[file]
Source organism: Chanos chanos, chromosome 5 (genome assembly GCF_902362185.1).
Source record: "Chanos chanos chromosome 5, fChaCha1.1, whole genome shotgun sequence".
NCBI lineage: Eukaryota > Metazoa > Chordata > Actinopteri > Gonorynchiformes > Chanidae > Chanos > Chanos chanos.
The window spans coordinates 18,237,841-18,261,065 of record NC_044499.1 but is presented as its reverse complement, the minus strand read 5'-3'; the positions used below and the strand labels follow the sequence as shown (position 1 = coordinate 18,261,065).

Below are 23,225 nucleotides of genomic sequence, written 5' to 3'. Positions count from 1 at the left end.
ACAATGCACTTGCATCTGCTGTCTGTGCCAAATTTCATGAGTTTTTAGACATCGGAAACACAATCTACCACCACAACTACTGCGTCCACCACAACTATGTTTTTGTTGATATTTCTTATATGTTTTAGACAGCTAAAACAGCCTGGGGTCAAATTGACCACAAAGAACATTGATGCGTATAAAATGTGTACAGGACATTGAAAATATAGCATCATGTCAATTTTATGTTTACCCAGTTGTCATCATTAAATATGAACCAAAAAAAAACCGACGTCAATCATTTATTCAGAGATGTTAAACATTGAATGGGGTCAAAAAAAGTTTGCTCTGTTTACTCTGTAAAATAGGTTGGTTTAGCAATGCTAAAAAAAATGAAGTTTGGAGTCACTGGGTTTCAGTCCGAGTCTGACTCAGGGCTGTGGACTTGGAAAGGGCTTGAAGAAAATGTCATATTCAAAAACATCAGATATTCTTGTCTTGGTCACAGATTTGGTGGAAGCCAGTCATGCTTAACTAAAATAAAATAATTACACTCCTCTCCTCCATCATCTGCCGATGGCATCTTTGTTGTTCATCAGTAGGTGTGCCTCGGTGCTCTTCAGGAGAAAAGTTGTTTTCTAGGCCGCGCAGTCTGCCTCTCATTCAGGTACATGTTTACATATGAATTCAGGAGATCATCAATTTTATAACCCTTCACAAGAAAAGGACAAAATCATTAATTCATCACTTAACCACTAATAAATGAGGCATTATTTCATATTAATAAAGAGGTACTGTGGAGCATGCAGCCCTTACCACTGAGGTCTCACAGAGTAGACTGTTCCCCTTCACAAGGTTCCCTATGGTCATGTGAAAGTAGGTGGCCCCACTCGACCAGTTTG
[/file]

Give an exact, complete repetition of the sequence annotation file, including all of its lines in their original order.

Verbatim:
Source organism: Chanos chanos, chromosome 5 (genome assembly GCF_902362185.1).
Source record: "Chanos chanos chromosome 5, fChaCha1.1, whole genome shotgun sequence".
NCBI lineage: Eukaryota > Metazoa > Chordata > Actinopteri > Gonorynchiformes > Chanidae > Chanos > Chanos chanos.
The window spans coordinates 18,237,841-18,261,065 of record NC_044499.1 but is presented as its reverse complement, the minus strand read 5'-3'; the positions used below and the strand labels follow the sequence as shown (position 1 = coordinate 18,261,065).

Below are 23,225 nucleotides of genomic sequence, written 5' to 3'. Positions count from 1 at the left end.
ACAATGCACTTGCATCTGCTGTCTGTGCCAAATTTCATGAGTTTTTAGACATCGGAAACACAATCTACCACCACAACTACTGCGTCCACCACAACTATGTTTTTGTTGATATTTCTTATATGTTTTAGACAGCTAAAACAGCCTGGGGTCAAATTGACCACAAAGAACATTGATGCGTATAAAATGTGTACAGGACATTGAAAATATAGCATCATGTCAATTTTATGTTTACCCAGTTGTCATCATTAAATATGAACCAAAAAAAAACCGACGTCAATCATTTATTCAGAGATGTTAAACATTGAATGGGGTCAAAAAAAGTTTGCTCTGTTTACTCTGTAAAATAGGTTGGTTTAGCAATGCTAAAAAAAATGAAGTTTGGAGTCACTGGGTTTCAGTCCGAGTCTGACTCAGGGCTGTGGACTTGGAAAGGGCTTGAAGAAAATGTCATATTCAAAAACATCAGATATTCTTGTCTTGGTCACAGATTTGGTGGAAGCCAGTCATGCTTAACTAAAATAAAATAATTACACTCCTCTCCTCCATCATCTGCCGATGGCATCTTTGTTGTTCATCAGTAGGTGTGCCTCGGTGCTCTTCAGGAGAAAAGTTGTTTTCTAGGCCGCGCAGTCTGCCTCTCATTCAGGTACATGTTTACATATGAATTCAGGAGATCATCAATTTTATAACCCTTCACAAGAAAAGGACAAAATCATTAATTCATCACTTAACCACTAATAAATGAGGCATTATTTCATATTAATAAAGAGGTACTGTGGAGCATGCAGCCCTTACCACTGAGGTCTCACAGAGTAGACTGTTCCCCTTCACAAGGTTCCCTATGGTCATGTGAAAGTAGGTGGCCCCACTCGACCAGTTTG